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Mayer’s Test for Alkaloids

  • Botany

In this Mayer’s test for alkaloids post we have briefly explained about Mayer’s test principle, requirements, procedure, and expected result.

Mayer’s reagent is an alkaloid precipitating reagent used for the detection of alkaloids in natural products. Most alkaloids are precipitated from neutral or slightly acidic solution by Mayer’s reagent (potassiomercuric iodide solution) to give a cream coloured precipitate. This test was invented by the German Chemist, Julius Robert Von Mayer (1814–1878).


The positive result of Mayer’s test was confirmed by yellow precipitate. It was expected as a complex of potassium-alkaloid. In the formation of Mayer’s reagent, the solution of mercury (II) chloride was added by potassium iodide and produced a red precipitate of Mercury (II) iodide. The excess of potassium iodide addition introduce to potassium tetraiodomercurate (II) formation.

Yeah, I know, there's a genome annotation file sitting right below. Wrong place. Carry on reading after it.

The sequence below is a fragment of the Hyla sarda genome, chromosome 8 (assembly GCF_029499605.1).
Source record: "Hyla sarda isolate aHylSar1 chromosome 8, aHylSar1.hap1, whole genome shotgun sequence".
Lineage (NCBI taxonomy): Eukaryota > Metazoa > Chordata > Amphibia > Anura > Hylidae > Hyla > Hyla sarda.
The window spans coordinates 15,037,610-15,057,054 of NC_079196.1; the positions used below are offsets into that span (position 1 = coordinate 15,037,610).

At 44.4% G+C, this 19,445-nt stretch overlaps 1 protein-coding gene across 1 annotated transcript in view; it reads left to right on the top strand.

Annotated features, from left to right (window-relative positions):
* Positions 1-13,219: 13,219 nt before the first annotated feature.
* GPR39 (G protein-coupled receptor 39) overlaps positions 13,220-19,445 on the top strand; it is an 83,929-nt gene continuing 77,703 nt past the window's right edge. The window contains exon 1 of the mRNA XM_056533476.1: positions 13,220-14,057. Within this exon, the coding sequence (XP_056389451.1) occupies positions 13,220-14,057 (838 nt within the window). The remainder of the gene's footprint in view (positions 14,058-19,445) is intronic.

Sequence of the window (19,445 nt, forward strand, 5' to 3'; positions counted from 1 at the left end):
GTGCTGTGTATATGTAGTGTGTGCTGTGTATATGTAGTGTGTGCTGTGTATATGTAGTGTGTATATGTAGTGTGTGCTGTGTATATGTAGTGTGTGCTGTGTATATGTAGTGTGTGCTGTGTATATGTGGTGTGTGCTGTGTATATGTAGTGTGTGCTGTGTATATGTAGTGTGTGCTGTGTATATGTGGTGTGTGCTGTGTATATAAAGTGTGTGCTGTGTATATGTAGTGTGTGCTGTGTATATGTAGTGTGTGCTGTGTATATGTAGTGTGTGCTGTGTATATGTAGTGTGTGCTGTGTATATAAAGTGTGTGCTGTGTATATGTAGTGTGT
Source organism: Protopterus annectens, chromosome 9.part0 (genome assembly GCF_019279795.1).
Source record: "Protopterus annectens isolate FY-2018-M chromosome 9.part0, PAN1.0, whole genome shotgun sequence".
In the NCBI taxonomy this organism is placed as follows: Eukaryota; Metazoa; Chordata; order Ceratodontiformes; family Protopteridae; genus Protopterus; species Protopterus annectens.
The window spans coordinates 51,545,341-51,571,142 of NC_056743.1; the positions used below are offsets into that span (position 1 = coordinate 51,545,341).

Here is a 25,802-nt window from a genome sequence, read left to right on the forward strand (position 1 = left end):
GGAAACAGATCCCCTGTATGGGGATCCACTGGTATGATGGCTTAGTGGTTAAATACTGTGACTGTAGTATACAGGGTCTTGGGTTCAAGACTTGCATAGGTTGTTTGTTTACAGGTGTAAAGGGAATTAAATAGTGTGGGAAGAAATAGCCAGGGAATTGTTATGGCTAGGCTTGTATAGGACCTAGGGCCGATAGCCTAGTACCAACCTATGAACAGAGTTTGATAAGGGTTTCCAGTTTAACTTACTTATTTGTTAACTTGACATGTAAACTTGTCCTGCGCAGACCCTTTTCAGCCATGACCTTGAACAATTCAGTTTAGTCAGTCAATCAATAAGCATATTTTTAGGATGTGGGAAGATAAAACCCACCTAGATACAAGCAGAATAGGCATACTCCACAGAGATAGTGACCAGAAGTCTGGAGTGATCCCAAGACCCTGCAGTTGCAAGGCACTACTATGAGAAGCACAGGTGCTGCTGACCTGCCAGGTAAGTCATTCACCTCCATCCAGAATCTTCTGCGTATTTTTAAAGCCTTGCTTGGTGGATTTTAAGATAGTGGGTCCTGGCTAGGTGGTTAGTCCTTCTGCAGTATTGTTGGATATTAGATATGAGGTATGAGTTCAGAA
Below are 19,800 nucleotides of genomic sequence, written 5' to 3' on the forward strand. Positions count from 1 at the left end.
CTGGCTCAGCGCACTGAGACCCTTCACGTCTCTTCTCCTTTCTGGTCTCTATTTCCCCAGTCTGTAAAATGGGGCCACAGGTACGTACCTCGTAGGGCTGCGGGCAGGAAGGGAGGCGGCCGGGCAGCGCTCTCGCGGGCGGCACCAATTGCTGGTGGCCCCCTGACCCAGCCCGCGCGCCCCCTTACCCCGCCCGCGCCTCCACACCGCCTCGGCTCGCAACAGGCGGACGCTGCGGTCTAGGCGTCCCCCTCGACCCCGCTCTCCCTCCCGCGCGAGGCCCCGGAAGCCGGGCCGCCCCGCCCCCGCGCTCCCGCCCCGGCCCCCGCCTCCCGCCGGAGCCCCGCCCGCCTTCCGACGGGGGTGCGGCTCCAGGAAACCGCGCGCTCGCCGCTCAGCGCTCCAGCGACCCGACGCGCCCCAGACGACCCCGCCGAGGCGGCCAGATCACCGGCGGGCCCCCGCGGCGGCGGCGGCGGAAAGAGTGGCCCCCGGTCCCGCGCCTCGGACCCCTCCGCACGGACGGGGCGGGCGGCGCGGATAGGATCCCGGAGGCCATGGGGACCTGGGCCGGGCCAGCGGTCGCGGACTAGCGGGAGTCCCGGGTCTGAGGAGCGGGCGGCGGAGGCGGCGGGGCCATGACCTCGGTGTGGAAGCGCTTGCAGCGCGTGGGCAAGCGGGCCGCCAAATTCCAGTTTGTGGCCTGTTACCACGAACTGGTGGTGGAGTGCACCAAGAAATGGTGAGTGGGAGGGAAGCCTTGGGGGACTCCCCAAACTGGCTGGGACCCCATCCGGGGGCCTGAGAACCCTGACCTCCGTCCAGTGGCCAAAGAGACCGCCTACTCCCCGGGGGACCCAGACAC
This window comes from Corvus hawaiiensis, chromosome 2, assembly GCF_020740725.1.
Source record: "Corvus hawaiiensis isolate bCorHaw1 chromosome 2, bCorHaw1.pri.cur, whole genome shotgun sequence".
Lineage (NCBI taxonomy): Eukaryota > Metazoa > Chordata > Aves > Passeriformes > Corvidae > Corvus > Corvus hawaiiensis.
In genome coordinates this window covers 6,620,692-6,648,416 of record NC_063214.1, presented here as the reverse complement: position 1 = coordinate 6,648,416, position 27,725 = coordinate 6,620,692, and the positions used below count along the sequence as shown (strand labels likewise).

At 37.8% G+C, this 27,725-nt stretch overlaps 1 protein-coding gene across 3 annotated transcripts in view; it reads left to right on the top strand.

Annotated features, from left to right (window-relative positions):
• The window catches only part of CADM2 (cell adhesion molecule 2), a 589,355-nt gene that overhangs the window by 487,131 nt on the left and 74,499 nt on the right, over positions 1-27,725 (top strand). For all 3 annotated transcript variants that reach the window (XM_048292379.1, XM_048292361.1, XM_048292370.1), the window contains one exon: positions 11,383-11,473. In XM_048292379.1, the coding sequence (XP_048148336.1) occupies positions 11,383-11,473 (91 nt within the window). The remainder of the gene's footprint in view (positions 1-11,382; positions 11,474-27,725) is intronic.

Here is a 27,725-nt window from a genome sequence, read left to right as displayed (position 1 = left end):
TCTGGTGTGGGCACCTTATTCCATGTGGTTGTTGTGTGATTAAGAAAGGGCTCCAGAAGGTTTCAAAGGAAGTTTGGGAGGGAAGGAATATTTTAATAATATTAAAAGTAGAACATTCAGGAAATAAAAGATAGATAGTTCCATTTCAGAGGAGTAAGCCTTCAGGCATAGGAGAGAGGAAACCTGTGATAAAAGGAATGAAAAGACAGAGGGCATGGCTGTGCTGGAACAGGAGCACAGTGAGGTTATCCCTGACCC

Alkaloids consist of nitrogen atoms which have lone pair electrons. The lone pair electrons are examined to form covalent coordinate bonding with metal ion. In alkaloid identification with Mayer reagent, the nitrogen in alkaloids was predicted to react with metal ion of potassium (K+) from potassium tetraiodomercurte (II) producing a complex of potassium-alkaloid precipitating.



  1. Test tube
  2. Test tube stand
  3. Distilled water
  4. Plant sample


  1. Mercuric Iodide
  2. Potassium Iodide


  1. Mayer’s Reagent Preparation: This was prepared by measuring 1.3 g of mercuric iodide on a weighing balance and 5.0 g of KI (Potassium Iodide) and dissolving both in distilled water, made up to 100 ml.

Mayer’s Test for Alkaloids Procedure

  1. 1mL of extract was taken and placed into a test tube. Then 1mL of potassium mercuric iodide solution (Mayer’s reagent) was added and shaken. Emergence of whitish or cream precipitate implies the presence of alkaloids.

Expected Result

Mayer's Test

Emergence of whitish or cream precipitate implies the presence of alkaloids.

Further Readings